* finally, I'm unclear as to why these companies have any sort marketing focus on far-off projects when there's so much work that could be done with the comic books of right now.
 
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Go, Look: Tarzan Workbook

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Forthcoming Comics-Related Events, Through October 2016

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*****

September 1
* If I Were In Toronto, I'd Go To This (Fan Expo Canada)

September 2
* If I Were In Baltimore I'd Go To This (Baltimore Comic-Con)
* If I Were In Toronto, I'd Go To This (Fan Expo Canada)
* If I Were In SF, I'd Go To This (SF Comic Con)
* If I Were In Helsinki, I'd Go To This (Helsinki Comics Festival)
* If I Were In Atlanta, I'd Go To This (Dragon Con)
* If I Were In LA, I'd Go To This

September 3
* If I Were In Baltimore I'd Go To This (Baltimore Comic-Con)
* If I Were In Toronto, I'd Go To This (Fan Expo Canada)
* If I Were In SF, I'd Go To This (SF Comic Con)
* If I Were In Helsinki, I'd Go To This (Helsinki Comics Festival)
* If I Were In Atlanta, I'd Go To This (Dragon Con)

September 4
* If I Were In Baltimore I'd Go To This (Baltimore Comic-Con)
* If I Were In Toronto, I'd Go To This (Fan Expo Canada)
* If I Were In SF, I'd Go To This (SF Comic Con)
* If I Were In SF, I'd Go To This (SF Zine Fest)
* If I Were In Helsinki, I'd Go To This (Helsinki Comics Festival)
* If I Were In Atlanta, I'd Go To This (Dragon Con)

September 5
* If I Were In Brussels, I'd Go To This
* If I Were In Atlanta, I'd Go To This (Dragon Con)

September 8
* If I Were In Montreal, I'd Go To This

September 9
* If I Were In Richmond, I'd Go To This (Wizard World Richmond)
* If I Were In London, I'd Go To This

September 10
* If I Were In Portland, I'd Go To This (Rose City Comic Con)
* If I Were In Richmond, I'd Go To This (Wizard World Richmond)
* If I Were In KC, I'd Go This (KC Zine Con)

September 11
* If I Were In Portland, I'd Go To This (Rose City Comic Con)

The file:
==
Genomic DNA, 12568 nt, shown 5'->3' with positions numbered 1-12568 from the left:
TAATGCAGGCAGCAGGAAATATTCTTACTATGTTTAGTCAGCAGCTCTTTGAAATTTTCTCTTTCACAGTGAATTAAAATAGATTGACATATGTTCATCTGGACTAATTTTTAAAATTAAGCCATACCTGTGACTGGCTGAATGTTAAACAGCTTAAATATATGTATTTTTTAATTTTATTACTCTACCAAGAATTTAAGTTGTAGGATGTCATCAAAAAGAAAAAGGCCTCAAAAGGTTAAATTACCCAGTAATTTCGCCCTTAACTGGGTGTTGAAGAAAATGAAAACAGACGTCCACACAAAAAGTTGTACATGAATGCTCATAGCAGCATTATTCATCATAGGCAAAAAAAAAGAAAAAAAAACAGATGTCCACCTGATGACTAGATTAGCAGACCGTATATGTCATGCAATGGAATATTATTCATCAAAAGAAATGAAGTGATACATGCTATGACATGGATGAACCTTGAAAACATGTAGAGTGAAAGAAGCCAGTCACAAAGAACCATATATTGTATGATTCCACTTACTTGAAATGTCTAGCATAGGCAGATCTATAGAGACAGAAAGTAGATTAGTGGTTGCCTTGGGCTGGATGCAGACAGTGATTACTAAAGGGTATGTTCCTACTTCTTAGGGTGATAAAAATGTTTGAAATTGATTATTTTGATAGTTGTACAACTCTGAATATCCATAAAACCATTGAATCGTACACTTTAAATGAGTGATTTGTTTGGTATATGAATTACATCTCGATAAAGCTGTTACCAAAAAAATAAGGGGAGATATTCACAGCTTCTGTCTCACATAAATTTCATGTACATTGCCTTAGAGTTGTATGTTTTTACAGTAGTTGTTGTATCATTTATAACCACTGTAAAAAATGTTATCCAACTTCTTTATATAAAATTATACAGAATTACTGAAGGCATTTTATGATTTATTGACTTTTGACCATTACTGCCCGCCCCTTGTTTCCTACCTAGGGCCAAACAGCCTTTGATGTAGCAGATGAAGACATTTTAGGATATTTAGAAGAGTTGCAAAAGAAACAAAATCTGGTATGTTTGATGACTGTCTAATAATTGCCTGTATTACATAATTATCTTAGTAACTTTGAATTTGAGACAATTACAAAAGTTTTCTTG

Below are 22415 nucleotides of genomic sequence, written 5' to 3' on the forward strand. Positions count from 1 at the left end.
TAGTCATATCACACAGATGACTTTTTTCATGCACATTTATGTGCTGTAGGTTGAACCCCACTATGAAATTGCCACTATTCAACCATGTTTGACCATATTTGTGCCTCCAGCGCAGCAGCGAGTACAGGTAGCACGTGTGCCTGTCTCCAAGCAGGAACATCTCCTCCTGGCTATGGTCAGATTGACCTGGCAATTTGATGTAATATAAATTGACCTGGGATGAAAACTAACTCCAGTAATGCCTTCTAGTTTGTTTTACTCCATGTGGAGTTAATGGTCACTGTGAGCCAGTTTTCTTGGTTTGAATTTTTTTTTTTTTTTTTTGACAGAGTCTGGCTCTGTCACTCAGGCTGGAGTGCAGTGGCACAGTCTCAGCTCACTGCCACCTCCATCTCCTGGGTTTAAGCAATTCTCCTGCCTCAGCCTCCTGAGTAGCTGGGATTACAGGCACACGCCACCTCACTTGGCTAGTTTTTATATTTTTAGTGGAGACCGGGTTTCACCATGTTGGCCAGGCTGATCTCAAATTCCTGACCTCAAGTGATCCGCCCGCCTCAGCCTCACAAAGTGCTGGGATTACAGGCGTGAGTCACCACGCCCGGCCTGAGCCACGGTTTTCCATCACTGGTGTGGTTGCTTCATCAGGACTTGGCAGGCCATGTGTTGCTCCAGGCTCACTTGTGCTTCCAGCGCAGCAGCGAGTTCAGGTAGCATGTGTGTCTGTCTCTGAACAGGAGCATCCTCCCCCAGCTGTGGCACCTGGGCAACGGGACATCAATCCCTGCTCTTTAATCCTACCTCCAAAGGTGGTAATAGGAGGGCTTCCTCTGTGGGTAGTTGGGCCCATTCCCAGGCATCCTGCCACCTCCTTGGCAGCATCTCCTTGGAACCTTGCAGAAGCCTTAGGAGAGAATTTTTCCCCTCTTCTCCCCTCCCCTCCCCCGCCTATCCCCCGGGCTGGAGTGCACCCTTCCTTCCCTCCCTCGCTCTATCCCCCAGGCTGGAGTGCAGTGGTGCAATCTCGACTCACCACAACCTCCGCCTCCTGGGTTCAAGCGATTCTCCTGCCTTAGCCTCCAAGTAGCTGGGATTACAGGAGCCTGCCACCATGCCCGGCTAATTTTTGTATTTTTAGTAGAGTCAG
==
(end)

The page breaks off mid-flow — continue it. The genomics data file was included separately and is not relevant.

* If I Were In Richmond, I'd Go To This (Wizard World Richmond)

September 15
* If I Were Near Kenosha, I'd Go To This (Kenosha Festival Of Cartooning)

September 16
* If I Were Near Kenosha, I'd Go To This (Kenosha Festival Of Cartooning)
* If I Were In Los Angeles, I'd Go To This

September 17
* If I Were In Bethesda, I'd Go To This (SPX)
* If I Were Near Kenosha, I'd Go To This (Kenosha Festival Of Cartooning)
* If I Were In Columbus, I'd Go To This

September 18
* If I Were In Bethesda, I'd Go To This (SPX)

September 19
* If I Were In Montreal, I'd Go To This

September 21
* If I Were In Durham, I'd Go To This (AAEC)
* If I Were In Toronto, I'd Go To This
* If I Were In Toronto, I'd Also Go To This

September 22
* If I Were In Durham, I'd Go To This (AAEC)
* If I Were In Boston, I'd Go To This
* If I Were In LA, I'd Go To This
* If I Were In Cleveland, I'd Go To This

September 23
* If I Were In Austin, I'd Go To This (Wizard World Austin)
* If I Were In Durham, I'd Go To This (AAEC)
* If I Were In Cleveland, I'd Go To This

September 24
* If I Were In Providence, I'd Go To This (RIPE)
* If I Were In Austin, I'd Go To This (Wizard World Austin)
* If I Were In Durham, I'd Go To This (AAEC)
* If I Were In London, I'd Go To This
* If I Were In Cleveland, I'd Go To This

September 25
* If I Were In Providence, I'd Go To This (RIPE)
* If I Were In Austin, I'd Go To This (Wizard World Austin)

September 26
* If I Were In London, I'd Go To This
* If I Were In Glasgow, I'd Go To This

September 27
* If I Were In Manchester, I'd Go To This

September 28
* If I Were In Dublin, I'd Go To This

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October 1
* If I Were In Oregon, I'd Go To This
* If I Were Near Bristol, I'd Go To This (BCZF)

October 6
* If I Were In New York, I'd Go To This (NYCC)
* If I Were In Columbus, I'd Go To This

October 7
* If I Were In New York, I'd Go To This (NYCC)
* If I Were In Ashburton, I'd Go To This

October 8
* If I Were In New York, I'd Go To This (NYCC)

October 9
* If I Were In New York, I'd Go To This (NYCC)

October 13
* If I Were In Columbus, I'd Go To This (CXC)

October 14
* If I Were In Columbus, I'd Go To This (CXC)
* If I Were In Kendal, I'd Go To This (LICAF)
* If I Were In St. Louis, I'd Go To This (St. Louis Small Press Expo)

October 15
* If I Were In Columbus, I'd Go To This (CXC)
* If I Were In Kendal, I'd Go To This (LICAF)
* If I Were In St. Louis, I'd Go To This (St. Louis Small Press Expo)

October 16
* If I Were In Columbus, I'd Go To This (CXC)
* If I Were In Kendal, I'd Go To This (LICAF)

October 21
* If I Were In Tulsa, I'd Go To This (Wizard World Tulsa)

October 22
* If I Were In Tulsa, I'd Go To This (Wizard World Tulsa)
* If I Were In Dearborn, I'd Go To This (Comique Con)

October 23
* If I Were In Tulsa, I'd Go To This (Wizard World Tulsa)

October 28
* If I Were In LA, I'd Go To This (Stan Lee's Comikaze Expo)

October 29
* If I Were In LA, I'd Go To This (Stan Lee's Comikaze Expo)

October 30
* If I Were In LA, I'd Go To This (Stan Lee's Comikaze Expo)

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Events For November 2016 Onward Listed Here

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Go, Look: Characters That Debuted In August Comic Books